Here I was promising a companion piece or two to my review of The Wolves of Willoughby Chase, and yet I’ve gone and entitled this post “Dido Twite’s World” when Dido doesn’t even appear in the first title of the sequence! What’s going on?!
Well, there’s no real agreement what to call this series of loosely-related books. They’re often called The Wolves Chronicles, but wolves don’t always appear — in fact I can at this moment only recall two or three of the books making reference to them. Occasionally, inspired by the introduction to Wolves, reference is made to ‘the James III sequence’, perhaps in the same way that we often refer to our own 19th-century as ‘Victorian’ even though that monarch ruled only for a little over sixty years of it, and despite it sometimes being applied to countries outside the British Empire.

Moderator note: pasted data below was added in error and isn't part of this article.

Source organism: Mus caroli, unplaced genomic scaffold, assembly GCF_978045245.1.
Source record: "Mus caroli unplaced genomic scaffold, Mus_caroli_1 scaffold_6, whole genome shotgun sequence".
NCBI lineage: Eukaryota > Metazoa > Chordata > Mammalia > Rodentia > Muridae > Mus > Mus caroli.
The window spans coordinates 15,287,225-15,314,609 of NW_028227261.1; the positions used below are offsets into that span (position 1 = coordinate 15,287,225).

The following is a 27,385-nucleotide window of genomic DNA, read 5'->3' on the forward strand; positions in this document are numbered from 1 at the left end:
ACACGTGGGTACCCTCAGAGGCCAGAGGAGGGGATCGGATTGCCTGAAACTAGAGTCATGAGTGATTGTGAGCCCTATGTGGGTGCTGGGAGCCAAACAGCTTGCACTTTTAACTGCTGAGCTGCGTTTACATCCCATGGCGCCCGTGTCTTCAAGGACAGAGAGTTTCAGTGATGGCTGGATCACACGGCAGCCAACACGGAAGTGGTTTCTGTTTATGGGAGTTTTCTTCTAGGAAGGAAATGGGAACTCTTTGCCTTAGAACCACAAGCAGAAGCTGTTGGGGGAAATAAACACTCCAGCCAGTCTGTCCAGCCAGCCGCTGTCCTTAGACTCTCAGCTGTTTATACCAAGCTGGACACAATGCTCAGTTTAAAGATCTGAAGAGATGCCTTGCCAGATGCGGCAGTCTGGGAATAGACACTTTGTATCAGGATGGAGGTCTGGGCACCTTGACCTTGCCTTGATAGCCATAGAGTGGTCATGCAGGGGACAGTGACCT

Now I shall be calling this sequence the Dido Twite series as much as I talk about the Wolves Chronicles, simply because Dido appears in at least eight out of the twelve novels officially in the canon — thirteen if you include Midnight is a Place, but that’s another discussion! There’s another reason for me to think of it in this way: because, you see, I have a theory that Dido became a sort of alter ego for the author. Joan Aiken was born in 1924 and, I surmise from a bit of teasing out of details, Dido Twite was born a hundred years before, in 1824. But I anticipate myself, Continue reading “Dido Twite’s World”